The latest version of Ovi Maps 3.x lets you download maps to your memory card straight from the app itself, so there's no need anymore to use Nokia's clunky Ovi Suite that won't run on Mac and Linux.
But if downloading maps straight from your phone doesn't work, there's a manual method: the Nokia Map Loader Alternative, which works with any web browser on any operating system.
Nokia changed the location of their map files, and the map loader alternative changed so that it points the right way again.
New countries added to the list: Bahamas, Cayman Islands, Colombia, Iran, Kenya, Lebanon, Moçambique, Nigeria, Peru, Réunion, and the Virgin Islands
If the links stop working in the future, feel free to post a comment on this blog or click the email link on the bottom of this page.
• Nokia Map Loader and Nokia Maps Updater Alternative
Ovi Maps 3 doesn't work on older Symbian phones. Check the Ovi Maps site to see if your phone will run Ovi Maps 3. If it doesn't, try Nokia Maps 2.0 instead.
• Ovi Maps and Nokia Maps Updater from nokia.com
• archived copy of Nokia Maps 2.0 (with free voice navigation) on Mobile Castle
Friday, 18 March 2011
Wednesday, 2 March 2011
Nokia may move to Windows, but they still expect to sell 150 million more phones running on the dying Symbian. Something just doesn't sound right here.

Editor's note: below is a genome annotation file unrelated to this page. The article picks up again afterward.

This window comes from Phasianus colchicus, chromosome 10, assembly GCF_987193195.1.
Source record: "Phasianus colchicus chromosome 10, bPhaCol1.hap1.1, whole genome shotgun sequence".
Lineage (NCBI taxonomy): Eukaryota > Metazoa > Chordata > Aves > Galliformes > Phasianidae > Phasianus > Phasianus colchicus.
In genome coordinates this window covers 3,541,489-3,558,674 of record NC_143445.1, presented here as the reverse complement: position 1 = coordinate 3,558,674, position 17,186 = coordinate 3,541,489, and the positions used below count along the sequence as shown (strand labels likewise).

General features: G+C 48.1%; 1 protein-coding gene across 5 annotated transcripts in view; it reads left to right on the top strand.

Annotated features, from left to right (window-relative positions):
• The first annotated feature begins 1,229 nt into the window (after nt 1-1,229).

Would you buy a Symbian phone in the knowledge that even its maker doesn't believe in it anymore? Even if Nokia keeps updating the operating system the stream of updated 3rd party apps will dry up, and don't count on anyone making new Symbian programs in the knowledge that they'll be obsolete tomorrow.
But what if you could buy a Symbian phone, and then install Windows Phone on it when it's ready? PCs can run Windows, Linux, and Mac OS X. The iPhone can run Android. And Nokia will tweak Windows to run on hardware that has been tailored for Symbian for many years. So why not offer the buyers of the 150 million Symbian phones that Nokia still expects to sell the option to switch to Windows without having to buy a new phone?
Nokia could ask 3rd party application developers to offer a free switch from a license for Symbian to a license for Windows Phone. Nokia has the power to negotiate such a deal. After all, they hold the keys to the Ovi store.
An emulator that lets you run your old Symbian apps on the new Windows system is another way to ease the transition.
Not that I really care, because I ditched my old Nokia for a new Android phone. So expect to see an Android version of this blog in the near future.
By the way, isn't it a little fishy that Nokia announces to kill Symbian after pocketing millions of tax euros from the European Union which they're supposed to spend on Symbian development? I wonder if I will get my money back.